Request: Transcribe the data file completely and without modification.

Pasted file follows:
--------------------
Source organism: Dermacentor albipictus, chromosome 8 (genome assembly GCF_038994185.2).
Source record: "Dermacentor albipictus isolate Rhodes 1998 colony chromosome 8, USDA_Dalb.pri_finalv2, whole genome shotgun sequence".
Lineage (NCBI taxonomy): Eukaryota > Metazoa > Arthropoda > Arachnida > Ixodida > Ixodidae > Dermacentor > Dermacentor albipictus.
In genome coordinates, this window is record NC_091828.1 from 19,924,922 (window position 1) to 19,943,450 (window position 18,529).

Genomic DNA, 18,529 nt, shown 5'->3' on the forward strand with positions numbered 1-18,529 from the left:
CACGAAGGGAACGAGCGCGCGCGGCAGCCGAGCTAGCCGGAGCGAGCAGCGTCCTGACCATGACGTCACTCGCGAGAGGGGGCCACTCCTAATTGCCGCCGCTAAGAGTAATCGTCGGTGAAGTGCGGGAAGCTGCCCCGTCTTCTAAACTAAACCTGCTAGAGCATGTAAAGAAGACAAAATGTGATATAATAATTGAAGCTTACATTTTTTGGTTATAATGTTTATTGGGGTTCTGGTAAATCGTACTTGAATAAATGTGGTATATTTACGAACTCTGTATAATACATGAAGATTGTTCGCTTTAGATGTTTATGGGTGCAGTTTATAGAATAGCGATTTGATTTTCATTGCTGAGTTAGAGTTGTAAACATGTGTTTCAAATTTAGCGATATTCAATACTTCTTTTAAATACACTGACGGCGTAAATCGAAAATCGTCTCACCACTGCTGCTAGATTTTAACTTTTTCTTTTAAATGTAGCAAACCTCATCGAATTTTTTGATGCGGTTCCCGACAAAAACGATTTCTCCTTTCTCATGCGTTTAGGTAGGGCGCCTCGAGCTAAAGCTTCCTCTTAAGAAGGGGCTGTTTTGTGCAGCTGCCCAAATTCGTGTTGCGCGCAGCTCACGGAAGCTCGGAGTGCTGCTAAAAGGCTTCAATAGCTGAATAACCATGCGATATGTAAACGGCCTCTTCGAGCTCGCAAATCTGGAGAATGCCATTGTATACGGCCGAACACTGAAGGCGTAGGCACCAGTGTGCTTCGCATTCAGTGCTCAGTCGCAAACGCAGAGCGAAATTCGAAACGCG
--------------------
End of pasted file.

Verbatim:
Source organism: Dermacentor albipictus, chromosome 8 (genome assembly GCF_038994185.2).
Source record: "Dermacentor albipictus isolate Rhodes 1998 colony chromosome 8, USDA_Dalb.pri_finalv2, whole genome shotgun sequence".
Lineage (NCBI taxonomy): Eukaryota > Metazoa > Arthropoda > Arachnida > Ixodida > Ixodidae > Dermacentor > Dermacentor albipictus.
In genome coordinates, this window is record NC_091828.1 from 19,924,922 (window position 1) to 19,943,450 (window position 18,529).

Genomic DNA, 18,529 nt, shown 5'->3' on the forward strand with positions numbered 1-18,529 from the left:
CACGAAGGGAACGAGCGCGCGCGGCAGCCGAGCTAGCCGGAGCGAGCAGCGTCCTGACCATGACGTCACTCGCGAGAGGGGGCCACTCCTAATTGCCGCCGCTAAGAGTAATCGTCGGTGAAGTGCGGGAAGCTGCCCCGTCTTCTAAACTAAACCTGCTAGAGCATGTAAAGAAGACAAAATGTGATATAATAATTGAAGCTTACATTTTTTGGTTATAATGTTTATTGGGGTTCTGGTAAATCGTACTTGAATAAATGTGGTATATTTACGAACTCTGTATAATACATGAAGATTGTTCGCTTTAGATGTTTATGGGTGCAGTTTATAGAATAGCGATTTGATTTTCATTGCTGAGTTAGAGTTGTAAACATGTGTTTCAAATTTAGCGATATTCAATACTTCTTTTAAATACACTGACGGCGTAAATCGAAAATCGTCTCACCACTGCTGCTAGATTTTAACTTTTTCTTTTAAATGTAGCAAACCTCATCGAATTTTTTGATGCGGTTCCCGACAAAAACGATTTCTCCTTTCTCATGCGTTTAGGTAGGGCGCCTCGAGCTAAAGCTTCCTCTTAAGAAGGGGCTGTTTTGTGCAGCTGCCCAAATTCGTGTTGCGCGCAGCTCACGGAAGCTCGGAGTGCTGCTAAAAGGCTTCAATAGCTGAATAACCATGCGATATGTAAACGGCCTCTTCGAGCTCGCAAATCTGGAGAATGCCATTGTATACGGCCGAACACTGAAGGCGTAGGCACCAGTGTGCTTCGCATTCAGTGCTCAGTCGCAAACGCAGAGCGAAATTCGAAACGCG